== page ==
The path to emergent symmetries induced by strong disorder

Seminars | Friday, September 29, 2017 | 15:30:00
Eduardo Miranda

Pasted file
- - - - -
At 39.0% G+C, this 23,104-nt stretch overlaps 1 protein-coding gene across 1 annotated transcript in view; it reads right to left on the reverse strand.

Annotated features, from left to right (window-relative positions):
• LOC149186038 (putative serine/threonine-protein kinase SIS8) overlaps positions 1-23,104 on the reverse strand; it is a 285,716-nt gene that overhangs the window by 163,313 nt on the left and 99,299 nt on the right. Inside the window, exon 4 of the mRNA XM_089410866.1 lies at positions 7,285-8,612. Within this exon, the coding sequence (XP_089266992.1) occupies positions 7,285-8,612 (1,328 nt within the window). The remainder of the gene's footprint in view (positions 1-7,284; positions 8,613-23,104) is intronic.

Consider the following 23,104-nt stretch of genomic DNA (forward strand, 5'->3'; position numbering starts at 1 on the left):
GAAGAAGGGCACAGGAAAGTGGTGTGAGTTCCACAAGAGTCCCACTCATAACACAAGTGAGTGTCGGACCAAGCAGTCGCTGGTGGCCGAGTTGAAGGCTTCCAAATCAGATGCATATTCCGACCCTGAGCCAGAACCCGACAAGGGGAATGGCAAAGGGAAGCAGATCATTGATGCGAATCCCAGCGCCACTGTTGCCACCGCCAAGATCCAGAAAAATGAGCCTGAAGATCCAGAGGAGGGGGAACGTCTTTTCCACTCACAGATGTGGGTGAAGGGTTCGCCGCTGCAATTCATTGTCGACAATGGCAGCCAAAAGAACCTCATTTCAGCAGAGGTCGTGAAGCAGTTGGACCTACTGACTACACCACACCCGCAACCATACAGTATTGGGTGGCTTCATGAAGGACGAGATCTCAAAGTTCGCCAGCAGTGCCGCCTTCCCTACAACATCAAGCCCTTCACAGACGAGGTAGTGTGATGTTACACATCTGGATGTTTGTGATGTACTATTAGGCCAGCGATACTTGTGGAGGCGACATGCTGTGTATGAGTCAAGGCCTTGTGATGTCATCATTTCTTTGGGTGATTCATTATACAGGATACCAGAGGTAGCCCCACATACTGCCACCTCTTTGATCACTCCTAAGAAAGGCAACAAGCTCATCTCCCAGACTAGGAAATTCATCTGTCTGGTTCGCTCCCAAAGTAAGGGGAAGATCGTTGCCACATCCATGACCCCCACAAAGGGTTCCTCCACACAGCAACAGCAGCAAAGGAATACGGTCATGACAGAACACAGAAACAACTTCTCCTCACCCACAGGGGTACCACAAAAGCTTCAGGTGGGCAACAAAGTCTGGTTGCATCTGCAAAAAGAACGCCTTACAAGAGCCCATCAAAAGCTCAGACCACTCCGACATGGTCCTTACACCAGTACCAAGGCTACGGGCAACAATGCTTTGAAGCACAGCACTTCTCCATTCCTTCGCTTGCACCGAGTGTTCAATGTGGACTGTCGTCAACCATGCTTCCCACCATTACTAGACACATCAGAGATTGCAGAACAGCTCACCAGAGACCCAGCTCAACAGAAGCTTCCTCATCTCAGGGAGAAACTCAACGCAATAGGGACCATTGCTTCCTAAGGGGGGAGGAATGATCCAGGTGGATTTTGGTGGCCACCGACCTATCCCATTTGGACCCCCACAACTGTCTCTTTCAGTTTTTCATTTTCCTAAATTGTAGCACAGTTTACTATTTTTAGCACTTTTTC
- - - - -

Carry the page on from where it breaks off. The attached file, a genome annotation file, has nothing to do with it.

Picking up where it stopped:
A common theme in low- or high-energy physics is the fact that a state may have a symmetry lower than its underlying Hamiltonian/Lagrangian. Behind this feature is the phenomenon of spontaneous symmetry breaking. A far less common situation corresponds to a low-energy state whose symmetry is *greater* than its underlying Lagrangian. The most famous example is the critical 2D Ising model in a small magnetic field, which has an emergent (and ill-understood) $E_8$ symmetry. Other examples have been found in the last several years in clean systems. Recently, we have shown that strong disorder can be the driving force to an emergent symmetry: strongly disordered spin-1 chains with manifest SU(2) symmetry show an emergent SU(3) symmetry in two different phases. It was not clear, however, whether this was just an isolated example. It is not: we will show that other disordered systems have a similar pattern of emergent behavior, with rich phase diagrams.